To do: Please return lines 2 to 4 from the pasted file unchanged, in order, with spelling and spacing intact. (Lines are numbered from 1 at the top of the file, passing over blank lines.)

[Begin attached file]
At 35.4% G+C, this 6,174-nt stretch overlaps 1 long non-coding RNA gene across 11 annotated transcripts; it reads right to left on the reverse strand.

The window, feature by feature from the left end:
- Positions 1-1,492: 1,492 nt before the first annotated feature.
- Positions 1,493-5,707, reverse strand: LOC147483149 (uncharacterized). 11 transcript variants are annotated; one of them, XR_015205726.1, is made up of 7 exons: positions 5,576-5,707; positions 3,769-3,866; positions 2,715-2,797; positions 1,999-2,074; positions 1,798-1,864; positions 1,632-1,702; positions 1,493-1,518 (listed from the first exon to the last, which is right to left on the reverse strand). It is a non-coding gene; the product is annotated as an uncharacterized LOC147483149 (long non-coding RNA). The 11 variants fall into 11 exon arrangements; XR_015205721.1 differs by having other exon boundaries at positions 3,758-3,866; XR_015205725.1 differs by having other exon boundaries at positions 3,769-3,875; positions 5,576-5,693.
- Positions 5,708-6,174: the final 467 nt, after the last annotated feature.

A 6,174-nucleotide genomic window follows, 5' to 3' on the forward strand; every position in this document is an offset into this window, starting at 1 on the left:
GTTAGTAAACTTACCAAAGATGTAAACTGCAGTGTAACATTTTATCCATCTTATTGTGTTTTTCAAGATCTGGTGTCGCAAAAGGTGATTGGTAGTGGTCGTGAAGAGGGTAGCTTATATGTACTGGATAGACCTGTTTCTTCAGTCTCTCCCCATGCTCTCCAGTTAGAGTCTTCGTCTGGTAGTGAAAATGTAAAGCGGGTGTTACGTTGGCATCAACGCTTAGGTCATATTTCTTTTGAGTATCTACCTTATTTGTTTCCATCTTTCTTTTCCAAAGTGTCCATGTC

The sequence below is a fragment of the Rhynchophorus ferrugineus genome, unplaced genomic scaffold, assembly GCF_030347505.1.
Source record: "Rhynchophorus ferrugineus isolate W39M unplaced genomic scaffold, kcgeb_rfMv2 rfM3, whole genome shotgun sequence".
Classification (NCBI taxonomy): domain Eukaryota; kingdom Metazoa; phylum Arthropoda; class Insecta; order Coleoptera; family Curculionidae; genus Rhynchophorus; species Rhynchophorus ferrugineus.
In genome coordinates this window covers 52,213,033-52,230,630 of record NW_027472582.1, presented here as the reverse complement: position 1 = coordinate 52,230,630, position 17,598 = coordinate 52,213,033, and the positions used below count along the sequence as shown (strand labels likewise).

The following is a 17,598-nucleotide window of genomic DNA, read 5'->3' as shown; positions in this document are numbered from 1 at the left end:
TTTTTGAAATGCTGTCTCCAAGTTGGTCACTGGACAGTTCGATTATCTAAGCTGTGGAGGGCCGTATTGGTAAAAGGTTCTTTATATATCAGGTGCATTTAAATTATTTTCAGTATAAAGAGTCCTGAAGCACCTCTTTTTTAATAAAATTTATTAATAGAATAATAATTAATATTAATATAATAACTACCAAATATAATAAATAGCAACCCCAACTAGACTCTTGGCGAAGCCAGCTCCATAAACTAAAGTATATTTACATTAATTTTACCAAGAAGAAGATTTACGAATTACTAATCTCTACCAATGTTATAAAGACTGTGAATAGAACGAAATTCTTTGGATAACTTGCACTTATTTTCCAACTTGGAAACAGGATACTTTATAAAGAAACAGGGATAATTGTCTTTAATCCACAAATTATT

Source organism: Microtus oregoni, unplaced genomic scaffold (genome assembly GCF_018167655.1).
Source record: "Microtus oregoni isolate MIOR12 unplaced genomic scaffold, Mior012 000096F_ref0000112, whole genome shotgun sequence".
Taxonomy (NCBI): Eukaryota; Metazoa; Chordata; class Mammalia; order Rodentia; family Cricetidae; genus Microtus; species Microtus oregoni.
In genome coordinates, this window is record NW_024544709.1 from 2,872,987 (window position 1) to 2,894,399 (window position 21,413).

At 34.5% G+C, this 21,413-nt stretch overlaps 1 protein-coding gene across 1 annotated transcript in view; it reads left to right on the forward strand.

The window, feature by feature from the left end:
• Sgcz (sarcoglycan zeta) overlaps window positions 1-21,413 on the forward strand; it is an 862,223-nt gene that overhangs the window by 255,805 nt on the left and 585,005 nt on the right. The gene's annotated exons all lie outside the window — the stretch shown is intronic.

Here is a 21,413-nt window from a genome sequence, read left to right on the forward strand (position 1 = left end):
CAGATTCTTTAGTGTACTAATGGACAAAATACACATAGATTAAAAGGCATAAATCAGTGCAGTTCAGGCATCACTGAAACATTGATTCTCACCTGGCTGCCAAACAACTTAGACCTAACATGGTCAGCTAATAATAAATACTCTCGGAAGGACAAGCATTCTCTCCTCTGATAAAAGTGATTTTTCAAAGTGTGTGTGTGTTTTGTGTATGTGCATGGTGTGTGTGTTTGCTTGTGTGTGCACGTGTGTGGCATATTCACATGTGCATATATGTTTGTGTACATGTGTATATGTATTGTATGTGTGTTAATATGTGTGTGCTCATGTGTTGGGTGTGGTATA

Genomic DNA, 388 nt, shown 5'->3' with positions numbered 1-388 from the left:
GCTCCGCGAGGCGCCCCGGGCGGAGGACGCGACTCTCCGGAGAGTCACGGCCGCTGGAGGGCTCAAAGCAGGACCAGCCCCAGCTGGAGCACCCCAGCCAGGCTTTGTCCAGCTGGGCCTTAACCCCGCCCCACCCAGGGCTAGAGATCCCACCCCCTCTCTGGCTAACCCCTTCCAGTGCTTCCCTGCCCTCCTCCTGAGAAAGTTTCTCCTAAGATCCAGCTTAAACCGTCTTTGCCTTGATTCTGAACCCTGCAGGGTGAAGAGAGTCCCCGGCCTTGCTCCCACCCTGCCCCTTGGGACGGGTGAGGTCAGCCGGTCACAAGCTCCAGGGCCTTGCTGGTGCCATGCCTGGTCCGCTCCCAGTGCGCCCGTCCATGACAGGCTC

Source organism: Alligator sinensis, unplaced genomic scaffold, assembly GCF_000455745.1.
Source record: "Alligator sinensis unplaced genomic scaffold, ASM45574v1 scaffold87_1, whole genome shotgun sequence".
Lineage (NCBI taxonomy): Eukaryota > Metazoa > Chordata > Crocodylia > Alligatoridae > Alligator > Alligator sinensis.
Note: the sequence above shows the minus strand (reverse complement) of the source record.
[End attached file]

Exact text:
The window, feature by feature from the left end:
- Positions 1-1,492: 1,492 nt before the first annotated feature.
- Positions 1,493-5,707, reverse strand: LOC147483149 (uncharacterized). 11 transcript variants are annotated; one of them, XR_015205726.1, is made up of 7 exons: positions 5,576-5,707; positions 3,769-3,866; positions 2,715-2,797; positions 1,999-2,074; positions 1,798-1,864; positions 1,632-1,702; positions 1,493-1,518 (listed from the first exon to the last, which is right to left on the reverse strand). It is a non-coding gene; the product is annotated as an uncharacterized LOC147483149 (long non-coding RNA). The 11 variants fall into 11 exon arrangements; XR_015205721.1 differs by having other exon boundaries at positions 3,758-3,866; XR_015205725.1 differs by having other exon boundaries at positions 3,769-3,875; positions 5,576-5,693.